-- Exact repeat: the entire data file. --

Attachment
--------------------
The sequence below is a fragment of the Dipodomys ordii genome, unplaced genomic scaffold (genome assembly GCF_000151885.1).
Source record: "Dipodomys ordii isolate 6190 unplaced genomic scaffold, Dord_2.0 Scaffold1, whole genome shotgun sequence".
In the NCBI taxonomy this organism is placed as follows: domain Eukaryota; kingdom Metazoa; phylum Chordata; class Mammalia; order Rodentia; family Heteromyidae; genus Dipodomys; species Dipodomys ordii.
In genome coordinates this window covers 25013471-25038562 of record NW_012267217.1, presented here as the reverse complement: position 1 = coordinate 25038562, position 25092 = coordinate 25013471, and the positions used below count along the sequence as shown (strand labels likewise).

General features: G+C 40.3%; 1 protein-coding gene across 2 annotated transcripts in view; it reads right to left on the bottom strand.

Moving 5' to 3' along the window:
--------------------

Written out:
The sequence below is a fragment of the Dipodomys ordii genome, unplaced genomic scaffold (genome assembly GCF_000151885.1).
Source record: "Dipodomys ordii isolate 6190 unplaced genomic scaffold, Dord_2.0 Scaffold1, whole genome shotgun sequence".
In the NCBI taxonomy this organism is placed as follows: domain Eukaryota; kingdom Metazoa; phylum Chordata; class Mammalia; order Rodentia; family Heteromyidae; genus Dipodomys; species Dipodomys ordii.
In genome coordinates this window covers 25013471-25038562 of record NW_012267217.1, presented here as the reverse complement: position 1 = coordinate 25038562, position 25092 = coordinate 25013471, and the positions used below count along the sequence as shown (strand labels likewise).

General features: G+C 40.3%; 1 protein-coding gene across 2 annotated transcripts in view; it reads right to left on the bottom strand.

Moving 5' to 3' along the window: